An approaching winter storm is poised to open an “atmospheric river” of subtropical rain clouds and dump a lot of precipitation onto Southern California beginning Tuesday night, forecasters said Sunday.
And while Monday will be sunny and warm, high clouds will begin to move into the Southland in advance of the anticipated storm system.
The three computer models used by the National Weather Service have different results, with one showing barely any rain. But two others show the subtropical moisture pipelines ” going great guns” over recent burn areas west of Los Angeles, and in the cities of L.A. County themselves.
Very early rainfall estimates for the three days starting Tuesday vary around 1-1/2 to 4 inches for the coast and valleys, and 3-6 inches in the foothills and mountains. Of more concern, peak rainfall rates may hit one inch per hour in some areas, where the mountain slopes that face the south will bear the onslaught of warm rain clouds rising up against the topography, the NWS said in a analysis.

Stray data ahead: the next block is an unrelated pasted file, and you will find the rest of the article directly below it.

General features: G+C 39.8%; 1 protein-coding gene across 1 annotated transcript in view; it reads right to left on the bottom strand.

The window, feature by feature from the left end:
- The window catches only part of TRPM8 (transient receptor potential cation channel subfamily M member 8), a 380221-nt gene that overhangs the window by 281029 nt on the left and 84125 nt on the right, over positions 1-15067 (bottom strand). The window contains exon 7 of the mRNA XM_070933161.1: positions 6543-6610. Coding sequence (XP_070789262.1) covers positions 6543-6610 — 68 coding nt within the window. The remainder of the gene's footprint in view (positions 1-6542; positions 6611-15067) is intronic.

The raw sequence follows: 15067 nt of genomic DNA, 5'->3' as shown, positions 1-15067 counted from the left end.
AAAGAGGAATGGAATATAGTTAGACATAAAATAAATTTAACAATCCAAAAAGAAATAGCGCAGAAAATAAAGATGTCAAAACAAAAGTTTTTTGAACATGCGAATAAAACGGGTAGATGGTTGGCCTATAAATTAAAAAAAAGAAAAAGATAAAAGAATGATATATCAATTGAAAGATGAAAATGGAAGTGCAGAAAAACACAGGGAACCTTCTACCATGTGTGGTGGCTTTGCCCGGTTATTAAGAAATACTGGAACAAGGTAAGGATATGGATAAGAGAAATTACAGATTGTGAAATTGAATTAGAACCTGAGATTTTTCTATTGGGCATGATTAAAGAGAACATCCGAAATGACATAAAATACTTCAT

“During the heaviest rains, it will be possible to see three-hour rainfall (of) up to 1 to 2 inches in some areas,” the NWS warned. “This storm will bring the potential for major mud and debris flows on the recent burn areas, including the Thomas, Whittier, La Tuna and Creek burn areas.
“Widespread urban and small stream flooding, and rockslides, are likely at times during this event.”
The storm will move into the L.A. area late Tuesday with a 50 percent chance of rain overnight, according to the NWS. Temperatures will drop to the lower 50 degrees with winds expected to gust around 15 miles per hour. In the San Fernando Valley rainfall was expected to begin after midnight. Santa Clarita has a 70 percent chance of rain beginning Tuesday night. And in Orange County the storm was predicted to hit overnight on Tuesday, according to the NWS.
The rain was expected to continue throughout the day and night until Thursday evening. After that the storm was expected to move east sometime late Thursday or Friday, the NWS predicted.
–City News Service
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